Dr Ting Hua Sieng
Obstetrician & Gynaecologist
Menopause is defined as the permanent cessation of a woman's your menstrual period, and marks the end of your reproductive stage in life. It is completely natural as the body phases out its ability to bear children. Medically, a woman is considered to be in menopause if she has not had her period in for 12 consecutive months.
The average age for women entering menopause is 51, but it can happen as early as their late 40s. As menopause is thought to be genetically determined, a woman may start to enter menopause around the same age their mother did. That said, this development is unique to every woman and individual experiences will vary between female relatives.
In the years leading up to menopause, women may begin to already notice changes as their ovaries begin to reduce the production of oestrogen and progesterone, and periods may start coming irregularly. This is known as perimenopause, or the transitory stage into menopause, and can last for a number of years.
While some women transition quite easily into menopause, others may have symptoms that are incredibly difficult to deal with, and may affect them physically, emotionally and mentally. In more challenging instances, help may be needed from a doctor to help manage the symptoms.
There are many symptoms that a woman may experience in the journey through menopause, and these may take place and change over a period of years. Some women will experience more symptoms than others and with varying degrees of severity.
This will differ between individuals as every woman's experience with menopause is different. Menopausal symptoms can begin years before periods stop and last around 4 years after a woman’s last period, or even longer for some.
For most women, menopause happens naturally as the reproductive hormones that regulate menstruation decline. Periods will become more irregular and may stop and start over time, becoming closer together as you near menopause. Eventually, your ovaries will stop releasing eggs completely.
However, a woman's body may be triggered into early menopause for various reasons. Here are some common instances where this may happen:
The changes to your body caused by the reduction in hormones can put you at risk for certain diseases and conditions.
The reduction in oestrogen production during menopause can result in less calcium in the bones, leading to osteoporosis. This can put women at greater risk of hip, spine and other bone fractures.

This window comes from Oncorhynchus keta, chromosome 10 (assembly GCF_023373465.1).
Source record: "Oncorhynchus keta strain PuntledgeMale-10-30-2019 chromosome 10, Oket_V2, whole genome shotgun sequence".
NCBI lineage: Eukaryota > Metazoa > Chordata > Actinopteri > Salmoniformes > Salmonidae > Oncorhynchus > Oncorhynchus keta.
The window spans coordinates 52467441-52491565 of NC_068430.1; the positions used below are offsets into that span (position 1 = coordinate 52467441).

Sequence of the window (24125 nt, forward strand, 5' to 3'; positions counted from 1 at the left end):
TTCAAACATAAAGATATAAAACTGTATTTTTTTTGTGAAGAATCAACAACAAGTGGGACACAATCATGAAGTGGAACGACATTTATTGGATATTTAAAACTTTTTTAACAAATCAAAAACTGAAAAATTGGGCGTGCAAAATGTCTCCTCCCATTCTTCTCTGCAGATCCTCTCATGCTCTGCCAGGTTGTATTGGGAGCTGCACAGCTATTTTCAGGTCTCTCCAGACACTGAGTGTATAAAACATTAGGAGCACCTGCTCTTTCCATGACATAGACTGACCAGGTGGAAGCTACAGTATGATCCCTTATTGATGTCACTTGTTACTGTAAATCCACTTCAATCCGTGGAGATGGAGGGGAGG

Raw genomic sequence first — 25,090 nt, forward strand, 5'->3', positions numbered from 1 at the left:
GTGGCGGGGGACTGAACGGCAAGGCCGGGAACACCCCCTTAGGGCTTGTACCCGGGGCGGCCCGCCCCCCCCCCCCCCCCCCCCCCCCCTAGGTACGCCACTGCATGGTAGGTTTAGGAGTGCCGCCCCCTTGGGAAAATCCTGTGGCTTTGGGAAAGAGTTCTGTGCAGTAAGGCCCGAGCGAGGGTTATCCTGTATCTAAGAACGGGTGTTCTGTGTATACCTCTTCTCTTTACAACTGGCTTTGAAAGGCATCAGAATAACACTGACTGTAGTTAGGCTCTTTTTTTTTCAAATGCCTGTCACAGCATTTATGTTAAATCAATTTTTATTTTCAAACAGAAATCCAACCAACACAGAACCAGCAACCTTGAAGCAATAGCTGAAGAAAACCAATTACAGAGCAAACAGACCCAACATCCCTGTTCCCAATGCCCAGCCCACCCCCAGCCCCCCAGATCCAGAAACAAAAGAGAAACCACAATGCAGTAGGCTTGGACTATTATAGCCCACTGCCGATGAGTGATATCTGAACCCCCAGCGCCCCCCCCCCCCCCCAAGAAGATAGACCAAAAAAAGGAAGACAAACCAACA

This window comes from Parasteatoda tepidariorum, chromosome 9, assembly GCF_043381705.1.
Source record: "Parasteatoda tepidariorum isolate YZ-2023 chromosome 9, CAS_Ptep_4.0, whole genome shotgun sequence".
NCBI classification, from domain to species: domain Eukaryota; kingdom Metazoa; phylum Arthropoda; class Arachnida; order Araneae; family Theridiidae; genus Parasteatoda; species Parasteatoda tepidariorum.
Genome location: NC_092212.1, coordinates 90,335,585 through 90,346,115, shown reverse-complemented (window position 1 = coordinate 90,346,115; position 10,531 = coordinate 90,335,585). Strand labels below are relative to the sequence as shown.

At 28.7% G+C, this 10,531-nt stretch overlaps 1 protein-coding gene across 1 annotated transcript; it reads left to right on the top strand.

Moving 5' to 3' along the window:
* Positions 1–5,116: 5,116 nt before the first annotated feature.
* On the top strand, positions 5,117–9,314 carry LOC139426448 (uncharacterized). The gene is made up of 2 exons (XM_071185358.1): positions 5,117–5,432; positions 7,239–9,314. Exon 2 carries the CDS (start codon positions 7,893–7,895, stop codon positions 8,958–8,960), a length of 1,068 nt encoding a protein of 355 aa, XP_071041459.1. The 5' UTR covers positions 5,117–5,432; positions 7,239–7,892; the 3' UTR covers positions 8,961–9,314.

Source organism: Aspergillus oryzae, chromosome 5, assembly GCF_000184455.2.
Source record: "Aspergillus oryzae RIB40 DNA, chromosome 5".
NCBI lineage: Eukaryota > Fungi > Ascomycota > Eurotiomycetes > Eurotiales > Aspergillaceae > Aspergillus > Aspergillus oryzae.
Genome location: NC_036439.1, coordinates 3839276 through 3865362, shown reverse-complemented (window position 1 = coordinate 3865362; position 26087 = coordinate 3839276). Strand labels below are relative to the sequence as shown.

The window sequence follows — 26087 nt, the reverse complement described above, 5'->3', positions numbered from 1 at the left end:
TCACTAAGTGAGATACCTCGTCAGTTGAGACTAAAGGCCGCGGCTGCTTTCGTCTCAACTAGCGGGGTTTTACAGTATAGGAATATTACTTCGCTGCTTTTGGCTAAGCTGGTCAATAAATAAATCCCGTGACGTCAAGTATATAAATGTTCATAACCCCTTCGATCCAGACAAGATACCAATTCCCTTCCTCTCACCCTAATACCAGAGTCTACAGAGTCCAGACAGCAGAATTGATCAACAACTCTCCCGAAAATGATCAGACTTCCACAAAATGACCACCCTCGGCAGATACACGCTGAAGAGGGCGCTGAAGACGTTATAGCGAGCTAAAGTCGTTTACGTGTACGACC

Tips to keep the bones healthy include:
A doctor will be able to advise about supplements or medication that can help prevent bone loss.
Decreased oestrogen levels can also cause the arteries in the heart to be less flexible, which impacts blood flow. To reduce the risk of heart conditions, maintain a healthy weight, eat a nutritionally balanced diet, exercise regularly and avoid smoking.
Reduced hormone levels will affect the body's ability to ability to regulate weight and may lead to weight gain, even if there has not been any changes to lifestyle or eating habits. Exercising more more and eating better with a nutritionally balanced diet can help.
Some women may also notice sudden urges to pee, or may even leak involuntarily when they cough, sneeze, laugh or lift weights. This is because the tissue the vagina and urethra have lost elasticity. This condition is known as urinary incontinence. This may also lead to higher chances of urinary tract infections. If this becomes embarrassing to deal with, talk to a doctor about possible hormone therapy. Strengthening the pelvic floor muscles with Kegel exercises may also help improve the condition.
These changes in a woman's body may result in reduced libido. Sex may also become painful or uncomfortable due to vaginal dryness and loss of elasticity. Women may consider water-based vaginal moisturisers and lubricants. Oestrogen treatment in the form of a vaginal cream, tablet or ring are some alternative solutions that a doctor may prescribe.
Hot flushes can be embarrassing to deal with, especially when they happen in public, as they may disrupt your routine if the flashes occur daily or even multiple times a day. They may last for several years, so learning what the triggers are can help.
The triggers include:
When hot flushes happen, you can reduce their impact by wearing multiple-layered clothing so that you can easily remove the different layers of clothing when you feel warm. While you may consider adjusting your environment to make it cooler, consult your doctor for possible treatment options that can help manage the symptoms.
Consult your gynaecologist should there be any concerns about menopause, or if any of the following symptoms are encountered:
Menopause may be a natural physical transition, but it should not cause undue discomfort. Book an appointment with a gynaecologist to find out how to better go through the the transition.